There are some personal care items that we use a lot, but we certainly don’t replace nearly enough. Think toothbrushes, loofahs, hairbrushes, combs, reusable razors, shower caps, makeup sponges, and shower slippers. These items go through a lot. They collect dead skin cells and hair and dust and bacteria. And they sit in the often damp environment of our bathrooms, developing mold right before we reuse them. Be honest: when did you last replace that polka dot reusable shower cap? The edges weren’t orange when you bought it. It was $5. Replace it. Throw anything worn out directly in the trash can.
Donate: hopeful kitchen items
You had high hopes that this would be the year that you became a gourmet chef. You were going to make custard and spiral-ey things and reduction sauces. And you purchased some pretty intricate kitchen appliances on the Home Shopping Network to sort of light a fire under you’re a** to make those creations. Then you realized that you mostly still prefer your spaghetti dinners and taco nights, and the appliances sat untouched, collecting dust on your countertops and making your kitchen look cluttered. Somebody, somewhere, will actually put those appliances to use, but perhaps can’t afford to buy them brand new. They’d be so delighted to find that barely-used spiralizer on a shelf at a thrift store.
Throw out: expired emergency foods
You did a good thing when you bought a closet full of canned goods and bottled water a decade ago, in case an earthquake or some other natural disaster or the apocalypse meant access to fresh food became impossible. The problem is, that was a very long time ago, and now, many of those foods may have expired. It’s worth checking and throwing out the stuff that’s gone bad. Replace it with new canned goods. If you have canned goods that will soon go bad, that you don’t believe you’ll use in time, donate them to a soup kitchen or church that has a food pantry program with the explanation that these must be used sooner rather than later.
Donate: hopeful hobby items
Your kayak. Your knitting kit. Your jewelry-making kit. The canvas, easel, and paint set. The scrapbooking set. You have all of these items connected to the hobbies you hoped you’d get into. You really wanted to be a hobby person. Instead, you’re a person with a busy career and social life who doesn’t have enough downtime to hobby but has plenty of nonsense stacked up in her garage or closet. Donate it! There are individuals who are truly into those hobbies and are always looking for affordable ways to keep them up since supplies can get expensive. Think of the kid who will be thrilled to use that jewelry kit to make bracelets for her friends.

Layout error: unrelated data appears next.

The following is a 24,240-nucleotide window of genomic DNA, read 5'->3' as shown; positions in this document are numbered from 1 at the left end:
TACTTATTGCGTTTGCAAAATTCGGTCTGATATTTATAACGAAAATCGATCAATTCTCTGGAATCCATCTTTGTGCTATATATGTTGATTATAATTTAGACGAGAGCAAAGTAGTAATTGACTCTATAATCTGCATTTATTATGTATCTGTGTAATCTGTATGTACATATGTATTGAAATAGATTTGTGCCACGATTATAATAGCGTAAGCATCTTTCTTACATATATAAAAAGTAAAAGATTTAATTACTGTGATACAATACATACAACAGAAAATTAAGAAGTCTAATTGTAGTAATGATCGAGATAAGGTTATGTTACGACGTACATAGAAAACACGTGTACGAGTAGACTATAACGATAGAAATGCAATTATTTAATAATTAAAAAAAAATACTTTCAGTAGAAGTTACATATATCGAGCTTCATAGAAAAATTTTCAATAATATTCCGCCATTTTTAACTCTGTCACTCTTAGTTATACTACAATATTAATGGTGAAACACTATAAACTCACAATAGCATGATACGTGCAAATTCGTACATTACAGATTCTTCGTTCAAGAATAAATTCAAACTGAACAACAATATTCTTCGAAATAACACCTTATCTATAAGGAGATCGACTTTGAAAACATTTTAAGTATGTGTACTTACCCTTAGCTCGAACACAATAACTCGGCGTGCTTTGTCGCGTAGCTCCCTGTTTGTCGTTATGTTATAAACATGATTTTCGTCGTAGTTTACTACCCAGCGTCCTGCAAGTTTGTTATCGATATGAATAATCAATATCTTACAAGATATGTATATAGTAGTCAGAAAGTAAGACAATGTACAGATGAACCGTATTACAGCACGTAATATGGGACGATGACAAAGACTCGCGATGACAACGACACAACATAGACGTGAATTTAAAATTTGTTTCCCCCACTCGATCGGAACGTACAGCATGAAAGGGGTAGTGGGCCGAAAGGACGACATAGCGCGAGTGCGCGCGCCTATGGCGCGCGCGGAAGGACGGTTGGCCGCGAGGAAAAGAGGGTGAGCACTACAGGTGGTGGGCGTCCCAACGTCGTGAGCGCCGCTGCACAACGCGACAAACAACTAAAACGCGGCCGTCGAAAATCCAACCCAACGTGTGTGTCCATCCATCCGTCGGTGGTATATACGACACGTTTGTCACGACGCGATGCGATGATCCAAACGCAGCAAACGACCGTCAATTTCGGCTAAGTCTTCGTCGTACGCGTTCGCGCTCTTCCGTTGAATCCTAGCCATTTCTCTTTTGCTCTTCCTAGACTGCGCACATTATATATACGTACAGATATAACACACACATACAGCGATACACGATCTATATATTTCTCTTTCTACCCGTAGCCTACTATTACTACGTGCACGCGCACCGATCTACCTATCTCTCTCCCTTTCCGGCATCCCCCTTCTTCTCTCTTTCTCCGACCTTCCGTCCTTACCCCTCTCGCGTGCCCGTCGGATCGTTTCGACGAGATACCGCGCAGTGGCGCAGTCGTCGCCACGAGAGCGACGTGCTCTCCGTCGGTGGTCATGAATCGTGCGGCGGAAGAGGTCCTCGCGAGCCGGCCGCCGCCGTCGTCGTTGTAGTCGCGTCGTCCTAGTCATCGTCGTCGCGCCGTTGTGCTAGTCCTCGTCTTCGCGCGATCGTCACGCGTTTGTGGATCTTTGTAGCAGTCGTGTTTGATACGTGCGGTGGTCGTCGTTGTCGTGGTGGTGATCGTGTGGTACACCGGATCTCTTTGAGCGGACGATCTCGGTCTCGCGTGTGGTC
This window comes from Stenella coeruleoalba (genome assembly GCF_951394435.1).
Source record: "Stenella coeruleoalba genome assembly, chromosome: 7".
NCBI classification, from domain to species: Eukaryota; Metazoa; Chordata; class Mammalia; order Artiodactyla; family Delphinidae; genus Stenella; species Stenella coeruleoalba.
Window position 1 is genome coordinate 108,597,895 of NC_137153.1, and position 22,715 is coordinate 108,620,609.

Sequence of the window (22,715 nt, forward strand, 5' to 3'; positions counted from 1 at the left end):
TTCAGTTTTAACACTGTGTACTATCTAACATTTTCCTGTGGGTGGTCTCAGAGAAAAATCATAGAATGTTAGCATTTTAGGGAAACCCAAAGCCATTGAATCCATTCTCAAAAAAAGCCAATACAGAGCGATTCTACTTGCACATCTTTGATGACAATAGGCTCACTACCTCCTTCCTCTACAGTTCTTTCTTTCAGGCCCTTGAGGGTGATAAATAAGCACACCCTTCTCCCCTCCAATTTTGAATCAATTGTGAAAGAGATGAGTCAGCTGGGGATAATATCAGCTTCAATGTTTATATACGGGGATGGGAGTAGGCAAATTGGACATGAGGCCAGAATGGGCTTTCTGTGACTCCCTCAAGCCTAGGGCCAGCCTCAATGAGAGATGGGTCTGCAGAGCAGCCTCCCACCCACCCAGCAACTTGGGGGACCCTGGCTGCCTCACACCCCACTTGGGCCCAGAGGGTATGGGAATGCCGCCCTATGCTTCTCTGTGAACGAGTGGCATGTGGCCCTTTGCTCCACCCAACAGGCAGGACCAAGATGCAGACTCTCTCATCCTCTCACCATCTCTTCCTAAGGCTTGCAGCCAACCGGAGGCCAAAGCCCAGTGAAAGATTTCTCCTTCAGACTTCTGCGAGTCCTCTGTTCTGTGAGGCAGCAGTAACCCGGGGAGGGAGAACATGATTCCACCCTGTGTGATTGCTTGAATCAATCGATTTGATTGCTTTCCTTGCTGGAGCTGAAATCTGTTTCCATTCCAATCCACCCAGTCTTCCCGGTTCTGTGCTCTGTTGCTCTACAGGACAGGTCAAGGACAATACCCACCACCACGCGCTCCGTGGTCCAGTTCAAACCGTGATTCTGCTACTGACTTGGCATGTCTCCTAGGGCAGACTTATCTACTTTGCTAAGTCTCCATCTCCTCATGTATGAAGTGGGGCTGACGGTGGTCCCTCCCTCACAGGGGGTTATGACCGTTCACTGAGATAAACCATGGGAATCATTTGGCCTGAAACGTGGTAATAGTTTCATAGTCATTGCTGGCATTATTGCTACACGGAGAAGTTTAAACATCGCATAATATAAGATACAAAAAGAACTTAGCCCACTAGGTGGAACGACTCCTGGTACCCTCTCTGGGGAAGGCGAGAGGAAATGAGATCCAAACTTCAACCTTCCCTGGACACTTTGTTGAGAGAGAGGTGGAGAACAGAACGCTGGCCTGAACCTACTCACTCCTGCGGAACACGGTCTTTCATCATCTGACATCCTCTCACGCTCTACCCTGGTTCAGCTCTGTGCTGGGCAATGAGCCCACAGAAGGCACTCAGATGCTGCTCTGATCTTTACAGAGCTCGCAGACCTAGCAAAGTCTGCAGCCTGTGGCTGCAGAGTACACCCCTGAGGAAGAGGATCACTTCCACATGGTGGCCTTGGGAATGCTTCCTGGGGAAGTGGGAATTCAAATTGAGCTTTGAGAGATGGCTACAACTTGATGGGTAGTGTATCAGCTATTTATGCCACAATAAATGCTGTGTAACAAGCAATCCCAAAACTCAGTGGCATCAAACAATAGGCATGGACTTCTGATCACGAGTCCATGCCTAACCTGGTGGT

Throw out: Deteriorating shoes and purses
When your shoes and purses are falling apart, you just don’t feel right. These are your body’s “end pieces.” The final touches to your wardrobe. Honestly, you can look sharp in old clothes so long as you’re wearing fresh shoes and carrying a nice bag. Accessories make or break a look, and if yours are literally breaking, you just can’t feel good when you go out. So if you have shoes or handbags with exterior materials peeling and falling off, throw them out. You don’t need pleather boots with half the pleather off, or a handbag that’s crumbling at the edges.
Donate: Lightly used jewelry
We accumulate a lot of jewelry throughout our lives. Since it takes up so little room, we feel we can pick up as many pieces as we want, and often receive them as gifts. But unused items collecting dust are probably not going to get worn too many more times. So if you never have and never will wear those feather earrings, shell necklaces, massive turquoise rings, stud earrings shaped like ladybugs…you get the idea…donate them. They could be somebody else’s style. They could be the little treasure somebody picks up at a thrift store that lights up their day. For now, they’re just cluttering your jewelry box. (On that note, donate old, unused jewelry boxes too).